Feeling the Heat of High-Frequency Trading

It’s high summer here in North America, and for a lot of us, this one has been a scorcher. Media reports have been filled with coverage of heat wave after heat wave, with temperature records falling like dominoes.

But as they say, it’s not the heat, it’s the humidity, and that was painfully true in the first week of July as a slug of tropical air settled into the northeast United States. With dewpoints well into the 70s (25°C plus) and air temperatures pushing the century-mark (38°C), people suffered and systems from transportation to the electrical grid strained under the load. But as punishing as such soupy conditions are for people, there are other effects that are less well known but of critical importance to financial markets, where increased humidity can lead to billion-dollar losses for markets. Welcome to the weird world of high-frequency trading.

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The PT2399 Delay/Echo Chip Data Sheet You Never Had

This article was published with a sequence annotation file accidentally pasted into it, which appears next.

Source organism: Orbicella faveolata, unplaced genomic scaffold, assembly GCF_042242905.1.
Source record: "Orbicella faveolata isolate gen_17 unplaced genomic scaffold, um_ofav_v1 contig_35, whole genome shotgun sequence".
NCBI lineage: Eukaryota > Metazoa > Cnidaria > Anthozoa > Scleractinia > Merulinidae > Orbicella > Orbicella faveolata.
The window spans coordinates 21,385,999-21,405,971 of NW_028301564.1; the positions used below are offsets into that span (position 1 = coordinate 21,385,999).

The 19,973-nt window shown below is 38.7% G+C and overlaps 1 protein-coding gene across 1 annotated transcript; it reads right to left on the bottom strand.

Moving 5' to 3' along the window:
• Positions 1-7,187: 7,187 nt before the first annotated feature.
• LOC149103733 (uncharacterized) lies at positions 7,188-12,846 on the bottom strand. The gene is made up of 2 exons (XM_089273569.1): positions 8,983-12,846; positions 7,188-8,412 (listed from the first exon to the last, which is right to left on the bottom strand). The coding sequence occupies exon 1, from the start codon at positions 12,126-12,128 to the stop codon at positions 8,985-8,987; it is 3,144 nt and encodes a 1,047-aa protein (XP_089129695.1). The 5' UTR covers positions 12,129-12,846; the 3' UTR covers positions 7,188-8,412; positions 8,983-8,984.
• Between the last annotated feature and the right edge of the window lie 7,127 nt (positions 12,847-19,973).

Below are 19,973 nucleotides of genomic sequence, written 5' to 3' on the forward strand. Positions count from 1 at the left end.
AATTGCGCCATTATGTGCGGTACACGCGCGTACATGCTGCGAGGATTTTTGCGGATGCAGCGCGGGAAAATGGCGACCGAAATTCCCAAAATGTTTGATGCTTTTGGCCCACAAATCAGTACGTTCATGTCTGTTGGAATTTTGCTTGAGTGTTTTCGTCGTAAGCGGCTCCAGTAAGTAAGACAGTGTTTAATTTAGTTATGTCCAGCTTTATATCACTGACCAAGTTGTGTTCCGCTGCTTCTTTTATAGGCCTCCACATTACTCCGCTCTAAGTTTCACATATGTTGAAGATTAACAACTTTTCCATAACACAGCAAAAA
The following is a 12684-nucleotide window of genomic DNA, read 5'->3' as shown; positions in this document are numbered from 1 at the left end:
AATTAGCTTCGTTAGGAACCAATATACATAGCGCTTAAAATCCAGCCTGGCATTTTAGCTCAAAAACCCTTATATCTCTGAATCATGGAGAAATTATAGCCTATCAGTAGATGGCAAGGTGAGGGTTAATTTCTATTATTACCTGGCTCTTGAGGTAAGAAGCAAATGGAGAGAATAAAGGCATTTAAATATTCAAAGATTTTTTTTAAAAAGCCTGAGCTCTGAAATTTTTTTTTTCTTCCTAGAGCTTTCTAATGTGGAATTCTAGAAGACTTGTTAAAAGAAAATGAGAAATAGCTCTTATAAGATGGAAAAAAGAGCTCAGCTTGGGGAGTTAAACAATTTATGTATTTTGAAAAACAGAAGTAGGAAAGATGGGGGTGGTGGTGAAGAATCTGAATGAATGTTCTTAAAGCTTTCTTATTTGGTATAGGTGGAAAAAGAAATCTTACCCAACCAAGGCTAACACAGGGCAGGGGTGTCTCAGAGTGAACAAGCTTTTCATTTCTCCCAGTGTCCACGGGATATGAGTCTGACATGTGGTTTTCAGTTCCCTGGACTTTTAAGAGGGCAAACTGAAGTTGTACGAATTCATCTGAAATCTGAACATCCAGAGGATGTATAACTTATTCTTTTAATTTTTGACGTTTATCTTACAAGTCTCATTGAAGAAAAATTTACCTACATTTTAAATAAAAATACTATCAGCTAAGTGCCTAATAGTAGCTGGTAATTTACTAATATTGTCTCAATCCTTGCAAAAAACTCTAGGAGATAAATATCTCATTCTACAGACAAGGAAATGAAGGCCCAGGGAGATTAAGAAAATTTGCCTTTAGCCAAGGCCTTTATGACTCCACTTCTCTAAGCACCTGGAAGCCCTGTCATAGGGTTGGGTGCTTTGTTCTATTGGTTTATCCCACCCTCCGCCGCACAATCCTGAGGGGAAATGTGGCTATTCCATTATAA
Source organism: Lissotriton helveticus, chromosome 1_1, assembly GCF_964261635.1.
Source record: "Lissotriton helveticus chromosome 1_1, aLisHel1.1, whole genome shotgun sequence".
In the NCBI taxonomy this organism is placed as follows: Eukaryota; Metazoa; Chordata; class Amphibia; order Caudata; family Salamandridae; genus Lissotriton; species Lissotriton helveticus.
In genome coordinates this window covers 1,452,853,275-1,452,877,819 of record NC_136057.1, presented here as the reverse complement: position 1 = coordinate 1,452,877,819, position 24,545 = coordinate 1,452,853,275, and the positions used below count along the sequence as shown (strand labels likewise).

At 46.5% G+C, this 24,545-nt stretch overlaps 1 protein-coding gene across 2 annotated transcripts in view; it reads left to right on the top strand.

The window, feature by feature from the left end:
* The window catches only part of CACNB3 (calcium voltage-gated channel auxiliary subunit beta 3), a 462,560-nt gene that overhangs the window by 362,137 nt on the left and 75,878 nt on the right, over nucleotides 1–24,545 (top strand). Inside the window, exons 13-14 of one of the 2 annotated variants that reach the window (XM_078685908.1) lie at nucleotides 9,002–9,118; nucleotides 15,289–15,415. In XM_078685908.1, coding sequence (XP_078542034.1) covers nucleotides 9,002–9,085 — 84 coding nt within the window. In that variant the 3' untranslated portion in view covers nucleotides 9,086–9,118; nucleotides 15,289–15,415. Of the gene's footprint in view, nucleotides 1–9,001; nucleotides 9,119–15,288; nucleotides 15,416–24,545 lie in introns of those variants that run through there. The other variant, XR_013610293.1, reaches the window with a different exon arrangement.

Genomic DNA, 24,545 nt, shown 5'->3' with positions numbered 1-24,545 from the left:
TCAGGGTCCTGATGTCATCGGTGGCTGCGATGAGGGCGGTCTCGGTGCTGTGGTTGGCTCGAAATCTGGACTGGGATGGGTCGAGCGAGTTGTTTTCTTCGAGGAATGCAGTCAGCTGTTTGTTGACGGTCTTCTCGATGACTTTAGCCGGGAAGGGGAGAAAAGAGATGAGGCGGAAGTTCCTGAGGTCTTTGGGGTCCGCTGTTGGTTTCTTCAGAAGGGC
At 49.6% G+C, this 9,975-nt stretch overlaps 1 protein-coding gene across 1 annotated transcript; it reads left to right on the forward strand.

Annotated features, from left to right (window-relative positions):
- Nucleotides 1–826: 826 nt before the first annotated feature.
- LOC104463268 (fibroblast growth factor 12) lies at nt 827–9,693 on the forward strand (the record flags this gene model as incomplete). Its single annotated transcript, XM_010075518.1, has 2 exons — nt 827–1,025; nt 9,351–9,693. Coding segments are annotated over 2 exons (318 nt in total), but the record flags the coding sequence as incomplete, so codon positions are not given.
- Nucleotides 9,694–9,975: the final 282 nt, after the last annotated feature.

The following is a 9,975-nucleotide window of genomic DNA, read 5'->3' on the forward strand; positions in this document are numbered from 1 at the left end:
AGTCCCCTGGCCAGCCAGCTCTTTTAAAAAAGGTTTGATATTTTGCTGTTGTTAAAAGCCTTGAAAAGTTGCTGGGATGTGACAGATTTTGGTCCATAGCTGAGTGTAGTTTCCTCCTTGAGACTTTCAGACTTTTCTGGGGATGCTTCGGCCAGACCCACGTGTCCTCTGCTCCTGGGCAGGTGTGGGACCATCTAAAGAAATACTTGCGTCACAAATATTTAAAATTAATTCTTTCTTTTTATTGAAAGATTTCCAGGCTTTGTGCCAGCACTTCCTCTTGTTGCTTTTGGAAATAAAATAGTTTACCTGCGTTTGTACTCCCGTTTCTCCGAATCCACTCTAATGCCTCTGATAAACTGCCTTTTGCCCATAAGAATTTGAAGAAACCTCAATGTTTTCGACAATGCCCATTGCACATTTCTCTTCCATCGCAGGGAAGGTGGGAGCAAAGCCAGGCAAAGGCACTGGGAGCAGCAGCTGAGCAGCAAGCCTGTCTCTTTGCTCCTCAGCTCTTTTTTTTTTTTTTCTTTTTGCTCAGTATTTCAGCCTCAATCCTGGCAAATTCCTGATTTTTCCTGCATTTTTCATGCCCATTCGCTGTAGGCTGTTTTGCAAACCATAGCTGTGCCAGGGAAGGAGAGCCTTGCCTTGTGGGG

If you are fortunate enough to have had the opportunity to play with an analogue-reel-to-reel tape recorder in a well-equipped studio, you probably looped the tape around to create an echo, or a delay in the audio. It was a desirable effect to have, but not a practical one for a guitar pedal or similar portable accessory. Silicon alternatives for creating delays have been in production since the 1960s, first the so-called bucket brigade delay lines that used a switched chain of on-chip capacitors, and more recently all-digital chips that process the delay by storing samples in RAM. One of the more popular of those is the Princeton Technology PT2399, but it comes with something of a snag for the experimenter in the form of a sparse data sheet. Thankfully the folks at [Electrosmash] have come to the rescue on that front with a thorough technical examination of the chip that should fill in any gaps in the official documentation.